Most Americans believe the Biden administration should mandate several steps — such as requiring people to wear masks in public and banning gatherings of 10 or more people — to thwart the Covid-19 pandemic, according to the latest survey from STAT and The Harris Poll.
The poll found that 75% of the public supports the idea of mandating a mask and a similar number believe people should be required to get tested if they feel sick. At the same time, two-thirds of Americans think President-elect Biden should ban gatherings involving more than 10 people. Nearly as many — just under 60% — said the administration should temporarily close nonessential businesses such as restaurants and gyms, and mandate vaccination.
However, while Democrats were overwhelmingly in favor of each of those mandates, a majority of Republicans registered their support only for mandatory mask wearing and testing, according to the survey, which queried 2,002 people online between Dec. 11 and Dec. 13.
And in a rebuke of President Trump, who withdrew from the World Health Organization over its response to the pandemic, 64% of Americans said they agree with Biden’s decision to reengage with — and fund — the global health agency. That show of support, too, was largely divided along party lines. The poll found that 86% of Democrats approved of the move, while 62% of Republicans said they disagreed.
At the same time, nearly three-quarters of those surveyed said they agreed with Biden’s decision to ask Anthony Fauci to serve as chief medical adviser in his administration. The idea was also favored by an overwhelming majority of Democrats — 88% said they supported the idea, compared to only 50% of Republicans who agreed.
The results arrive amid ongoing turmoil over the response by the Trump administration to the Covid-19 pandemic, which has already killed 312,000 people in the U.S. Since March, Trump has downplayed the seriousness of the coronavirus and often contradicted many of his own public health experts, sometimes appearing to do so for political expediency.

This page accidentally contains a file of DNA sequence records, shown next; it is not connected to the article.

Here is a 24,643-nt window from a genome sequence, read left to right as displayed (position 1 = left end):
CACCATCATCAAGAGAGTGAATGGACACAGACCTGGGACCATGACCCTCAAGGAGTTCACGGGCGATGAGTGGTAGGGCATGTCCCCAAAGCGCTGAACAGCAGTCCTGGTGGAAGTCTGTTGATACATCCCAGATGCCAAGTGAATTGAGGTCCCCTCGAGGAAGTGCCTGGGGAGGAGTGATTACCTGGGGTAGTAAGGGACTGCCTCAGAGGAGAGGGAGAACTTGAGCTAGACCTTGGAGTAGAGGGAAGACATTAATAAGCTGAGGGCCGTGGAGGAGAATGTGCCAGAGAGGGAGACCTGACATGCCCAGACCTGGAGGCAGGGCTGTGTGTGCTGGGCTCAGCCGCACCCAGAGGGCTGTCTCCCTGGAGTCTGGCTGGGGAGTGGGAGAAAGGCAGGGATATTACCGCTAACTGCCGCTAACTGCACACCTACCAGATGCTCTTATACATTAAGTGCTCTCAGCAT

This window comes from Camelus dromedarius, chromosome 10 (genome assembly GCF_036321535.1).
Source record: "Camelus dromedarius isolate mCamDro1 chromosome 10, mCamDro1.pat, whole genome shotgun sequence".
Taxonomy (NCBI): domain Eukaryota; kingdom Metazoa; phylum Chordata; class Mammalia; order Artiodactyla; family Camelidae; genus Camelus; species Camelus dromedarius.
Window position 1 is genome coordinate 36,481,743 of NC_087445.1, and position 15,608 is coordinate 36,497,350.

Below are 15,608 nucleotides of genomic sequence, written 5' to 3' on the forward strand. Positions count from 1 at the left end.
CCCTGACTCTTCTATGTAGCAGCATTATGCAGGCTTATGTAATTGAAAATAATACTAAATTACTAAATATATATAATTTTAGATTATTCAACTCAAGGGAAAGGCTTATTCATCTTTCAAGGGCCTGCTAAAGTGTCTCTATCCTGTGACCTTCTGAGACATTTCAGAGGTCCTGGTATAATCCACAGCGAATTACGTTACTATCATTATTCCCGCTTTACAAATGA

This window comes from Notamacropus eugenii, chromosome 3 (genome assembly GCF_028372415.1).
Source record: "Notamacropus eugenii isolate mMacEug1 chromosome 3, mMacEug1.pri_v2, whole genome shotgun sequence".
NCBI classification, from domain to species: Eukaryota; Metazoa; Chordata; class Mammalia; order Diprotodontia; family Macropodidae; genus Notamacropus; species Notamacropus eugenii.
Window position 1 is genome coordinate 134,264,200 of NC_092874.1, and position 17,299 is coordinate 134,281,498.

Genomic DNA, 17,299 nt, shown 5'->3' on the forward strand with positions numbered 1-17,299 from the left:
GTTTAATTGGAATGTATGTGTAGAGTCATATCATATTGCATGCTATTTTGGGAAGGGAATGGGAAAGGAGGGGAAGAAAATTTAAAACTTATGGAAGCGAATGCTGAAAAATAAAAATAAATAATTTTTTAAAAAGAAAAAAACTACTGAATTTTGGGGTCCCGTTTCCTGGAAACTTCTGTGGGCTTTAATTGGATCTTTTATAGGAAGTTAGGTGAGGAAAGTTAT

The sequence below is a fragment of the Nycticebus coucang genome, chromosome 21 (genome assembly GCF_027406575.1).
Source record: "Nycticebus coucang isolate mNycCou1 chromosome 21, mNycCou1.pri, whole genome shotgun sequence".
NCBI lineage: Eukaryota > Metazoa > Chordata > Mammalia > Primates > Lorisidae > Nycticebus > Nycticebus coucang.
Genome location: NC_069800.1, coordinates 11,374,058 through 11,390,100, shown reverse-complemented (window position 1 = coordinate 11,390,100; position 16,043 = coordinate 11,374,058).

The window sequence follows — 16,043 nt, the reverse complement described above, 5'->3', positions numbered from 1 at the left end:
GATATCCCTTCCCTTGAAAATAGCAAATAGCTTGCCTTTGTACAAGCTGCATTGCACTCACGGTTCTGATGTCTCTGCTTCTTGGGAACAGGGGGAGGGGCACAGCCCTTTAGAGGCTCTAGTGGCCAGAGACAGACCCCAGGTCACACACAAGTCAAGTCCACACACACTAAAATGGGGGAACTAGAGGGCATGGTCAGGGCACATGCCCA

Along the way, Trump prompted polarizing debate by refusing to wear a mask and arguing that schools and businesses should remain open or reopen as soon as possible after lockdowns. He also attempted to bully the Food and Drug Administration into authorizing the use of various medicines and vaccines, raising concerns that his reelection aspirations were overshadowing science.
After months of divisiveness and mixed messages, there is growing anticipation over the steps the Biden administration will take to reverse the course of the pandemic. At the same time, though, the expectations may not translate into changed behavior. For example, only 49% of Americans said they are now more likely to wear a mask, while 40% reported they will not do anything differently.
The poll also revealed some interesting differences concerning key appointments Biden plans to make, such as installing Harvard Medical School professor Rochelle Walensky to head the Centers for Disease Control and Prevention — an agency largely sidelined during the Trump administration — and California Attorney General Xavier Becerra to run the Department of Health and Human Services.
By and large, most Americans said these appointments would not change behaviors associated with combating Covid-19, such as wearing a mask or social distancing. However, the poll noted differences among political groups. Among Republicans, 27% of said these new appointments would prompt them to practice social distancing, compared to 54% of Democrats.